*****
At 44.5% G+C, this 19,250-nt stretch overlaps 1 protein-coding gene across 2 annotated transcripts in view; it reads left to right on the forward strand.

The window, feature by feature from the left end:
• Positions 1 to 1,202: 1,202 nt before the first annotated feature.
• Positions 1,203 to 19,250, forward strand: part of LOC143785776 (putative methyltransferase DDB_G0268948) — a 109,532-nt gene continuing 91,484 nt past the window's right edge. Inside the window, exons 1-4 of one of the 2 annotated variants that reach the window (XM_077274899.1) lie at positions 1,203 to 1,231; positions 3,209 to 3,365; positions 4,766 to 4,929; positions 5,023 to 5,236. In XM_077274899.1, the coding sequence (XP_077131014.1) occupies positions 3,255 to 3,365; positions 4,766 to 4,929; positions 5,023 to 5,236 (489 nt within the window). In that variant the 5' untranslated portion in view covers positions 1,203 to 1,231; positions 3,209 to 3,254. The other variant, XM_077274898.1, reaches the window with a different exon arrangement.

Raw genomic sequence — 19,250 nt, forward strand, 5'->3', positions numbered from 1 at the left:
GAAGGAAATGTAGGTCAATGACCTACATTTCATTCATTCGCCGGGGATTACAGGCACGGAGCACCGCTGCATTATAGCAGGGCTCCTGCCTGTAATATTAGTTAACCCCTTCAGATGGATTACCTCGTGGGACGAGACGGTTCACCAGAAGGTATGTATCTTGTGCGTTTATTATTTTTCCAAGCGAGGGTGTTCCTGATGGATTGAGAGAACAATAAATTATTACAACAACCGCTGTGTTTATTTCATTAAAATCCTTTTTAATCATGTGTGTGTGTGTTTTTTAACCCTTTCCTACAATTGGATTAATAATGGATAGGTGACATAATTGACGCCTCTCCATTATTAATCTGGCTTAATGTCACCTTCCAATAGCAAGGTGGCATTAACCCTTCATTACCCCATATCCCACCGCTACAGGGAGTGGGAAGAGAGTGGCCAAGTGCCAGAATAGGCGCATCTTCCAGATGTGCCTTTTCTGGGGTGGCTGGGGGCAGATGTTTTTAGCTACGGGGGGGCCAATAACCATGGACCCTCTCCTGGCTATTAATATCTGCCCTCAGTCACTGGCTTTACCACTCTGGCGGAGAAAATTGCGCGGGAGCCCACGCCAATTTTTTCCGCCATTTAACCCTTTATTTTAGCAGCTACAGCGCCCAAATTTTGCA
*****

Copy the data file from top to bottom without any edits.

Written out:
At 44.5% G+C, this 19,250-nt stretch overlaps 1 protein-coding gene across 2 annotated transcripts in view; it reads left to right on the forward strand.

The window, feature by feature from the left end:
• Positions 1 to 1,202: 1,202 nt before the first annotated feature.
• Positions 1,203 to 19,250, forward strand: part of LOC143785776 (putative methyltransferase DDB_G0268948) — a 109,532-nt gene continuing 91,484 nt past the window's right edge. Inside the window, exons 1-4 of one of the 2 annotated variants that reach the window (XM_077274899.1) lie at positions 1,203 to 1,231; positions 3,209 to 3,365; positions 4,766 to 4,929; positions 5,023 to 5,236. In XM_077274899.1, the coding sequence (XP_077131014.1) occupies positions 3,255 to 3,365; positions 4,766 to 4,929; positions 5,023 to 5,236 (489 nt within the window). In that variant the 5' untranslated portion in view covers positions 1,203 to 1,231; positions 3,209 to 3,254. The other variant, XM_077274898.1, reaches the window with a different exon arrangement.

Raw genomic sequence — 19,250 nt, forward strand, 5'->3', positions numbered from 1 at the left:
GAAGGAAATGTAGGTCAATGACCTACATTTCATTCATTCGCCGGGGATTACAGGCACGGAGCACCGCTGCATTATAGCAGGGCTCCTGCCTGTAATATTAGTTAACCCCTTCAGATGGATTACCTCGTGGGACGAGACGGTTCACCAGAAGGTATGTATCTTGTGCGTTTATTATTTTTCCAAGCGAGGGTGTTCCTGATGGATTGAGAGAACAATAAATTATTACAACAACCGCTGTGTTTATTTCATTAAAATCCTTTTTAATCATGTGTGTGTGTGTTTTTTAACCCTTTCCTACAATTGGATTAATAATGGATAGGTGACATAATTGACGCCTCTCCATTATTAATCTGGCTTAATGTCACCTTCCAATAGCAAGGTGGCATTAACCCTTCATTACCCCATATCCCACCGCTACAGGGAGTGGGAAGAGAGTGGCCAAGTGCCAGAATAGGCGCATCTTCCAGATGTGCCTTTTCTGGGGTGGCTGGGGGCAGATGTTTTTAGCTACGGGGGGGCCAATAACCATGGACCCTCTCCTGGCTATTAATATCTGCCCTCAGTCACTGGCTTTACCACTCTGGCGGAGAAAATTGCGCGGGAGCCCACGCCAATTTTTTCCGCCATTTAACCCTTTATTTTAGCAGCTACAGCGCCCAAATTTTGCA